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            Signatures of mutational processes in human cancer

            All cancers are caused by somatic mutations. However, understanding of the biological processes generating these mutations is limited. The catalogue of somatic mutations from a cancer genome bears the signatures of the mutational processes that have been operative. Here, we analysed 4,938,362 mutations from 7,042 cancers and extracted more than 20 distinct mutational signatures. Some are present in many cancer types, notably a signature attributed to the APOBEC family of cytidine deaminases, whereas others are confined to a single class. Certain signatures are associated with age of the patient at cancer diagnosis, known mutagenic exposures or defects in DNA maintenance, but many are of cryptic origin. In addition to these genome-wide mutational signatures, hypermutation localized to small genomic regions, kataegis, is found in many cancer types. The results reveal the diversity of mutational processes underlying the development of cancer with potential implications for understanding of cancer etiology, prevention and therapy.
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              Comprehensive molecular portraits of human breast tumors

              Summary We analyzed primary breast cancers by genomic DNA copy number arrays, DNA methylation, exome sequencing, mRNA arrays, microRNA sequencing and reverse phase protein arrays. Our ability to integrate information across platforms provided key insights into previously-defined gene expression subtypes and demonstrated the existence of four main breast cancer classes when combining data from five platforms, each of which shows significant molecular heterogeneity. Somatic mutations in only three genes (TP53, PIK3CA and GATA3) occurred at > 10% incidence across all breast cancers; however, there were numerous subtype-associated and novel gene mutations including the enrichment of specific mutations in GATA3, PIK3CA and MAP3K1 with the Luminal A subtype. We identified two novel protein expression-defined subgroups, possibly contributed by stromal/microenvironmental elements, and integrated analyses identified specific signaling pathways dominant in each molecular subtype including a HER2/p-HER2/HER1/p-HER1 signature within the HER2-Enriched expression subtype. Comparison of Basal-like breast tumors with high-grade Serous Ovarian tumors showed many molecular commonalities, suggesting a related etiology and similar therapeutic opportunities. The biologic finding of the four main breast cancer subtypes caused by different subsets of genetic and epigenetic abnormalities raises the hypothesis that much of the clinically observable plasticity and heterogeneity occurs within, and not across, these major biologic subtypes of breast cancer.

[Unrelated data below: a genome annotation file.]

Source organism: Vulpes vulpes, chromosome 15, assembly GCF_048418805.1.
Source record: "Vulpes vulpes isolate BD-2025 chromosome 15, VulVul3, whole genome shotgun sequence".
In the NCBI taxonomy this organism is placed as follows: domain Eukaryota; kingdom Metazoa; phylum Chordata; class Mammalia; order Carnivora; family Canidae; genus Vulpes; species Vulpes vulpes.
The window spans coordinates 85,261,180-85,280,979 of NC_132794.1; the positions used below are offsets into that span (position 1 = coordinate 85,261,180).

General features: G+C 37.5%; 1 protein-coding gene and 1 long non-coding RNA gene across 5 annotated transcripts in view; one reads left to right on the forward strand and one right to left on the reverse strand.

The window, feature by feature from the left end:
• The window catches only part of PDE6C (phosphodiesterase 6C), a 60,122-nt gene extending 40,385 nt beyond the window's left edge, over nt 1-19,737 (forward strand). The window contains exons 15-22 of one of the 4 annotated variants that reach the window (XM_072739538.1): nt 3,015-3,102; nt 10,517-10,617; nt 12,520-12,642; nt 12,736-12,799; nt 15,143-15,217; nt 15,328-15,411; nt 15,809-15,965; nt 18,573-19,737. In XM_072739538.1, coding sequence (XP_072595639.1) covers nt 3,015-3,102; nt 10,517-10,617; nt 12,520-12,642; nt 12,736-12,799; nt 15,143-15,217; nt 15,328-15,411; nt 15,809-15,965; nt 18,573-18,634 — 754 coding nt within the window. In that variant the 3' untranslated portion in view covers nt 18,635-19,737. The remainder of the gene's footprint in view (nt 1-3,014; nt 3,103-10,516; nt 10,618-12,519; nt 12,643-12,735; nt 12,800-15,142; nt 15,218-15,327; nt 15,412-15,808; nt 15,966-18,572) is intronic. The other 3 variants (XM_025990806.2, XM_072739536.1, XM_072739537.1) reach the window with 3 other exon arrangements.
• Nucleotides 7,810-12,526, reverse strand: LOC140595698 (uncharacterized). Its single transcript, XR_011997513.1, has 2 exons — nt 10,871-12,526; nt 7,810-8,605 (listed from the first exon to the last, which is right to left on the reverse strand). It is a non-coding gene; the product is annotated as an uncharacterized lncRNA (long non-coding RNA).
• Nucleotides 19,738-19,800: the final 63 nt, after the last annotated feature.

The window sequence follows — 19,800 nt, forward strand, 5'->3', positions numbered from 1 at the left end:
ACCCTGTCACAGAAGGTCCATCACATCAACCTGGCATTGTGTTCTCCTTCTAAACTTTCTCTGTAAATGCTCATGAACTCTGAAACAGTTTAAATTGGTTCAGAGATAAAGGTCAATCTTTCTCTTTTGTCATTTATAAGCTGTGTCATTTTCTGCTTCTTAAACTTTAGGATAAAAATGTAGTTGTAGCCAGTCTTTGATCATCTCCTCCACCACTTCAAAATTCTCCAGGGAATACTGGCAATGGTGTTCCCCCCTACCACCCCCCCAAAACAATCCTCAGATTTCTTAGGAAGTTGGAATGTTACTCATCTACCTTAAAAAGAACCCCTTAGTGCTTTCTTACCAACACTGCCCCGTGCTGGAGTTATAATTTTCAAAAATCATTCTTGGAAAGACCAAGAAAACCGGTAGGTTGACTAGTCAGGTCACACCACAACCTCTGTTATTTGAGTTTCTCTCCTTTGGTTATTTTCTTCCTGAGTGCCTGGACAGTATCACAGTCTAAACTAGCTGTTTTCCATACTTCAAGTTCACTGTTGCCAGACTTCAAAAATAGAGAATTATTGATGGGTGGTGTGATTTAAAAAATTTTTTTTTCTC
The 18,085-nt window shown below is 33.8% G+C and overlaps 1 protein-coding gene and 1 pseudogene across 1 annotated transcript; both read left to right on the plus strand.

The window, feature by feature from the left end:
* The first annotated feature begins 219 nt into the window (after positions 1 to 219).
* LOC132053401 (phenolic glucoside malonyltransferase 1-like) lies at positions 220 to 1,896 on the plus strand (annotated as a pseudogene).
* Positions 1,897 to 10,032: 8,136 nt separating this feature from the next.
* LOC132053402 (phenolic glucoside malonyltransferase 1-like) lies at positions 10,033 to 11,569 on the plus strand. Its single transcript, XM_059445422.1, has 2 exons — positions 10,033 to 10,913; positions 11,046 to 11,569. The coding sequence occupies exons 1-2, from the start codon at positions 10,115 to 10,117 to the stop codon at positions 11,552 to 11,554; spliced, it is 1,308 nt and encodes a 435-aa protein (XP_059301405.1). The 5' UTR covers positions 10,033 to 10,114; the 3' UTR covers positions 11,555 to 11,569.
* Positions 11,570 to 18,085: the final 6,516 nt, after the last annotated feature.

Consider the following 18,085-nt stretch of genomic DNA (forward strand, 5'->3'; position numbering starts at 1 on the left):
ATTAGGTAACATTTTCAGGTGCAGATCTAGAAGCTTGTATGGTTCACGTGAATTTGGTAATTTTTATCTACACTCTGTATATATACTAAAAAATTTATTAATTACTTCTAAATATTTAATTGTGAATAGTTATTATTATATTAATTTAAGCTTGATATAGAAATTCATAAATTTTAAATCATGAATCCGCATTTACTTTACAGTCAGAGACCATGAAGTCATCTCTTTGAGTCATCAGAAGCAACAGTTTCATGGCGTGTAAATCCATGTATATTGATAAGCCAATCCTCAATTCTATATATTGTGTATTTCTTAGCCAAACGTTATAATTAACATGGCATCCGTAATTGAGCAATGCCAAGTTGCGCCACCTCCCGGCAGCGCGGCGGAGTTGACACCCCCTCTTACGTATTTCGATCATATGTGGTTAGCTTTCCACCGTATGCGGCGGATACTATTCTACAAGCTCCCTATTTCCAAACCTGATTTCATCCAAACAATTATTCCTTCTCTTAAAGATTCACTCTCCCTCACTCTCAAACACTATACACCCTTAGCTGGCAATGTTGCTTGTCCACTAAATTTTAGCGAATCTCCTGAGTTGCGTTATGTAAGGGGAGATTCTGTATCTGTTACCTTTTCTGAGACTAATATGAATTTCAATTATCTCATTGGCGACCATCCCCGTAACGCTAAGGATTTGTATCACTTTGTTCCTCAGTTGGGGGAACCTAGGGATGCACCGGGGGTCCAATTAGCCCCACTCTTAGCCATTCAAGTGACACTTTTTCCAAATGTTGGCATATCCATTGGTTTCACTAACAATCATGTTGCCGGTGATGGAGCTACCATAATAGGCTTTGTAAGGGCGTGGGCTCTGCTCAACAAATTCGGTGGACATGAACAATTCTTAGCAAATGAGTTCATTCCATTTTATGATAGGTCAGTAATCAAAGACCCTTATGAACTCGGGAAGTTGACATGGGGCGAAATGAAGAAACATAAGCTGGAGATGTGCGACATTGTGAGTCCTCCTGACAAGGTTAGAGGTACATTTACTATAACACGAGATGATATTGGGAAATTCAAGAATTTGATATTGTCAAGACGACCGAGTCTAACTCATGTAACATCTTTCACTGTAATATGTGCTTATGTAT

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                Author and article information

                Journal
                Gynecologic Oncology
                Gynecologic Oncology
                Elsevier BV
                00908258
                January 2019
                January 2019
                : 152
                : 1
                : 11-19
                Article
                10.1016/j.ygyno.2018.10.032
                6726428
                30415991
                f14eb76e-bead-4009-8a57-8df77135977d
                © 2019

                https://www.elsevier.com/tdm/userlicense/1.0/